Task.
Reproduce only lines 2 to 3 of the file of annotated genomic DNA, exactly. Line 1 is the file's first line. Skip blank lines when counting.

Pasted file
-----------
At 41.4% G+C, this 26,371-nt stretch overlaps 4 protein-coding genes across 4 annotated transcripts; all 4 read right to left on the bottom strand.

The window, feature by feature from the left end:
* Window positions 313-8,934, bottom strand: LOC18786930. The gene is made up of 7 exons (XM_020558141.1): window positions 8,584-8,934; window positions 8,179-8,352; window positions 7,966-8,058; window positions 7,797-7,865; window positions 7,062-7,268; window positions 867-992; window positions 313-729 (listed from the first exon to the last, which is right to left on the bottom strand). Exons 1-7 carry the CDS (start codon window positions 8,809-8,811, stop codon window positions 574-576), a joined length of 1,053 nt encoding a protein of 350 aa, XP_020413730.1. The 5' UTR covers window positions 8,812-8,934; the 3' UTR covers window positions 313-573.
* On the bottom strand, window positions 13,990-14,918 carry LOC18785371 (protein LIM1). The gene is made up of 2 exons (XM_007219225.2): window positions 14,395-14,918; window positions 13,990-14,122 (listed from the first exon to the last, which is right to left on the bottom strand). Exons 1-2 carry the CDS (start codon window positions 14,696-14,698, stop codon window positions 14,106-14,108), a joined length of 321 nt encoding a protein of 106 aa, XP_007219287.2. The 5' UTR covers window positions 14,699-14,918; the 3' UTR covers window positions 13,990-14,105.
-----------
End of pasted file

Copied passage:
The window, feature by feature from the left end:
* Window positions 313-8,934, bottom strand: LOC18786930. The gene is made up of 7 exons (XM_020558141.1): window positions 8,584-8,934; window positions 8,179-8,352; window positions 7,966-8,058; window positions 7,797-7,865; window positions 7,062-7,268; window positions 867-992; window positions 313-729 (listed from the first exon to the last, which is right to left on the bottom strand). Exons 1-7 carry the CDS (start codon window positions 8,809-8,811, stop codon window positions 574-576), a joined length of 1,053 nt encoding a protein of 350 aa, XP_020413730.1. The 5' UTR covers window positions 8,812-8,934; the 3' UTR covers window positions 313-573.